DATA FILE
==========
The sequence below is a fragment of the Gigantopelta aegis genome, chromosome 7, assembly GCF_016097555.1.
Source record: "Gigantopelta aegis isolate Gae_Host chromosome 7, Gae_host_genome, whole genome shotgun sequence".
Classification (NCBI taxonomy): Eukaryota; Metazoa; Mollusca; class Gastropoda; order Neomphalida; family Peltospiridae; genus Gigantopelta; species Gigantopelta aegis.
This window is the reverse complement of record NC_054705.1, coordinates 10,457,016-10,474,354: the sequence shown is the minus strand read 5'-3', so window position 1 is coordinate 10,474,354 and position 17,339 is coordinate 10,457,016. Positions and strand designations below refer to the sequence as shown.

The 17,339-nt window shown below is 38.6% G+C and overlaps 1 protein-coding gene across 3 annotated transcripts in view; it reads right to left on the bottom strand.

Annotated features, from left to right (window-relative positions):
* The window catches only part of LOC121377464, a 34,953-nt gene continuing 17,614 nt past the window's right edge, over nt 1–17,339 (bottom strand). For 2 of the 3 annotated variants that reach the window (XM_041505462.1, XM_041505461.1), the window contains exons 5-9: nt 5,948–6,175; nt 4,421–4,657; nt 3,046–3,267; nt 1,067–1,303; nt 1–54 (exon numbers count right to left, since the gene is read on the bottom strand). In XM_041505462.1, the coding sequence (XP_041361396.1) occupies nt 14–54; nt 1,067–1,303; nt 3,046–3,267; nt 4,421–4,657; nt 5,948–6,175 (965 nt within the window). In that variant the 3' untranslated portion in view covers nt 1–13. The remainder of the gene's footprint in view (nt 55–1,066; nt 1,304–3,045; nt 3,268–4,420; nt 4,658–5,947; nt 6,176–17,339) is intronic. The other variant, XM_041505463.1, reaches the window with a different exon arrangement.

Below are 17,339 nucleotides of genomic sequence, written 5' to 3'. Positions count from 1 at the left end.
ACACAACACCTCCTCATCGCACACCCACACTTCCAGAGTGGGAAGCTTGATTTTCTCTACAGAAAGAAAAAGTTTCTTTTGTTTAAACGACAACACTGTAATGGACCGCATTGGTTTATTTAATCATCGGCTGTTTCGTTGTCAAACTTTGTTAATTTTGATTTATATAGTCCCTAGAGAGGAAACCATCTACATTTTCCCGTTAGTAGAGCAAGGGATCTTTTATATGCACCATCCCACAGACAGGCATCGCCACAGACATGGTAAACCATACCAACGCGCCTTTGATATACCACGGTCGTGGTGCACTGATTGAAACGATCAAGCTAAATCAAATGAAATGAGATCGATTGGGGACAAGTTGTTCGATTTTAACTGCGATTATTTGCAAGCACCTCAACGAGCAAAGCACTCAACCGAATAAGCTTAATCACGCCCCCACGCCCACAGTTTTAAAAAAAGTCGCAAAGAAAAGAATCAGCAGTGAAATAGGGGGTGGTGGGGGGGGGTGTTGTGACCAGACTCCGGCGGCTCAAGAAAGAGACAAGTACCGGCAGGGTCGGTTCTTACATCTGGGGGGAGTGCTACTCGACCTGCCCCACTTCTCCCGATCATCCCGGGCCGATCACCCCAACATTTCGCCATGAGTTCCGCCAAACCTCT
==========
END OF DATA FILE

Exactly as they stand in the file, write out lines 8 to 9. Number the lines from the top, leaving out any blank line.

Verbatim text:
Below are 17,339 nucleotides of genomic sequence, written 5' to 3'. Positions count from 1 at the left end.
ACACAACACCTCCTCATCGCACACCCACACTTCCAGAGTGGGAAGCTTGATTTTCTCTACAGAAAGAAAAAGTTTCTTTTGTTTAAACGACAACACTGTAATGGACCGCATTGGTTTATTTAATCATCGGCTGTTTCGTTGTCAAACTTTGTTAATTTTGATTTATATAGTCCCTAGAGAGGAAACCATCTACATTTTCCCGTTAGTAGAGCAAGGGATCTTTTATATGCACCATCCCACAGACAGGCATCGCCACAGACATGGTAAACCATACCAACGCGCCTTTGATATACCACGGTCGTGGTGCACTGATTGAAACGATCAAGCTAAATCAAATGAAATGAGATCGATTGGGGACAAGTTGTTCGATTTTAACTGCGATTATTTGCAAGCACCTCAACGAGCAAAGCACTCAACCGAATAAGCTTAATCACGCCCCCACGCCCACAGTTTTAAAAAAAGTCGCAAAGAAAAGAATCAGCAGTGAAATAGGGGGTGGTGGGGGGGGGTGTTGTGACCAGACTCCGGCGGCTCAAGAAAGAGACAAGTACCGGCAGGGTCGGTTCTTACATCTGGGGGGAGTGCTACTCGACCTGCCCCACTTCTCCCGATCATCCCGGGCCGATCACCCCAACATTTCGCCATGAGTTCCGCCAAACCTCT